FORCE MAJEURE

— by Jeff Schultz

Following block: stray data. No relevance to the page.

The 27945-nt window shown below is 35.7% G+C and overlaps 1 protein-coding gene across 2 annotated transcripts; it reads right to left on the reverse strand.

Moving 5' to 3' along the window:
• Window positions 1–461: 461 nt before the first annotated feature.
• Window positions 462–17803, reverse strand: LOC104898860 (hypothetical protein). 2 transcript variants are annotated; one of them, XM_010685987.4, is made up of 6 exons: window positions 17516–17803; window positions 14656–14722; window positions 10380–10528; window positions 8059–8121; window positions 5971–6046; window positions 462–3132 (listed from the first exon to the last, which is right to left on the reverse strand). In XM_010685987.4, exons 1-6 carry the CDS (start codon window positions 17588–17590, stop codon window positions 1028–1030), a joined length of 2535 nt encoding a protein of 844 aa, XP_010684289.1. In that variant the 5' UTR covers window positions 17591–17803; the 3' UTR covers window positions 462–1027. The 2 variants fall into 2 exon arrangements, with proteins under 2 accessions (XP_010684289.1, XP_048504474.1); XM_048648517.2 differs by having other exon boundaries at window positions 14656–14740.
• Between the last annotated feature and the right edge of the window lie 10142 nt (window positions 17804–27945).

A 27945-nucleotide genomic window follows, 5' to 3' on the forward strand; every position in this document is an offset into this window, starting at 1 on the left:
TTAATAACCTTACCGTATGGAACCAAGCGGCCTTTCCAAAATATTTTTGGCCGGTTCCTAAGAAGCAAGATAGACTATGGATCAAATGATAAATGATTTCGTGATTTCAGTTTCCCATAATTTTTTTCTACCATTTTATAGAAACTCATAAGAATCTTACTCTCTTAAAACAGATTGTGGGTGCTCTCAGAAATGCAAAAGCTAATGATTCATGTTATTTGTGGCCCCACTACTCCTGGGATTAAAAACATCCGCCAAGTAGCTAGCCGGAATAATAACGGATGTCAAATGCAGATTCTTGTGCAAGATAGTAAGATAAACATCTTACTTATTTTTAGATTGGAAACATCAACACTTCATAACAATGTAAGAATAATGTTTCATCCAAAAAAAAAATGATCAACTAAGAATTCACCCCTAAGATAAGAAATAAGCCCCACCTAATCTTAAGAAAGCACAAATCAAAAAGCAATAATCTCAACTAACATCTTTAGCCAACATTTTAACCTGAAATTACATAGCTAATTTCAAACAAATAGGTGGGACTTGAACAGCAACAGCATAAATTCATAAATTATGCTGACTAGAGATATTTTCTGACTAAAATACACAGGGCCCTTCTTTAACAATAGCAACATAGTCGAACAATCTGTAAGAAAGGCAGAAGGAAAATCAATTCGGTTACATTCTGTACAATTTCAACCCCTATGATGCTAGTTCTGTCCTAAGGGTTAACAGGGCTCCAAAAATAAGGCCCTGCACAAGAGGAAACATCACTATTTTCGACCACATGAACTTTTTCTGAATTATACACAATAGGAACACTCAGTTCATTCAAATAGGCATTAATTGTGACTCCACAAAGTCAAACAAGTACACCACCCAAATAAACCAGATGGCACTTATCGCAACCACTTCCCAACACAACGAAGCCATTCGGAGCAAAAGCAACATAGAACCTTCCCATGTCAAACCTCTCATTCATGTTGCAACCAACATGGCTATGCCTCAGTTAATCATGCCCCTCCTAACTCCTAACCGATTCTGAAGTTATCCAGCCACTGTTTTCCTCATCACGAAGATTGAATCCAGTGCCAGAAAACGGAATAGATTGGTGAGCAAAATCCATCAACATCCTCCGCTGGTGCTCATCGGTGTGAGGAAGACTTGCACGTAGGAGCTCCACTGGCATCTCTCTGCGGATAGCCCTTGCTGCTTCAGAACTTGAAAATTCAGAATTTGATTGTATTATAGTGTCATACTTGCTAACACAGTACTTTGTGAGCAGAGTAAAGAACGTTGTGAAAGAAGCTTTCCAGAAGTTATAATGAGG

This dark comedy of manners from Sweden (partially in English) played at festivals in America with limited release last year to positive reviews. I rented it on iTunes for the ridiculously low price of 99 cents, and it was worth every penny. Here’s the premise: a model family — Dad, Mom and their two kids — goes on a skiing vacation. While having lunch on the deck of their hotel, they watch what Dad assures them is a controlled explosion on the slopes. But as the snow tumbles toward them, it appears quite likely they are about to be engulfed by an avalanche. In the ensuing chaos, Dad runs for his life — away from his family, leaving Mom and the kids behind. The snow stops just short of the hotel, and no damage is done. But the father’s panic so rattles and disillusions the mother, it threatens the marriage. It’s not exactly played for laughs, but the uncomfortableness of the situation plays out so awkwardly, it brings nervous laughter — especially during two bang-up monologues, in which the mother relates the incident to friends, right in front of her husband, who at first tries to defend himself, but ends up a pathetic and ridiculous fool. Only a subsequent act of possible bravery on Dad’s part — possibly engineered by Mom — saves the day. There is also a coda involving their bus trip home which I have to admit left me puzzled. But the acting is flawless, most notably Lisa Loven Kongsli as the wife and the naturalistic performances by the two children.

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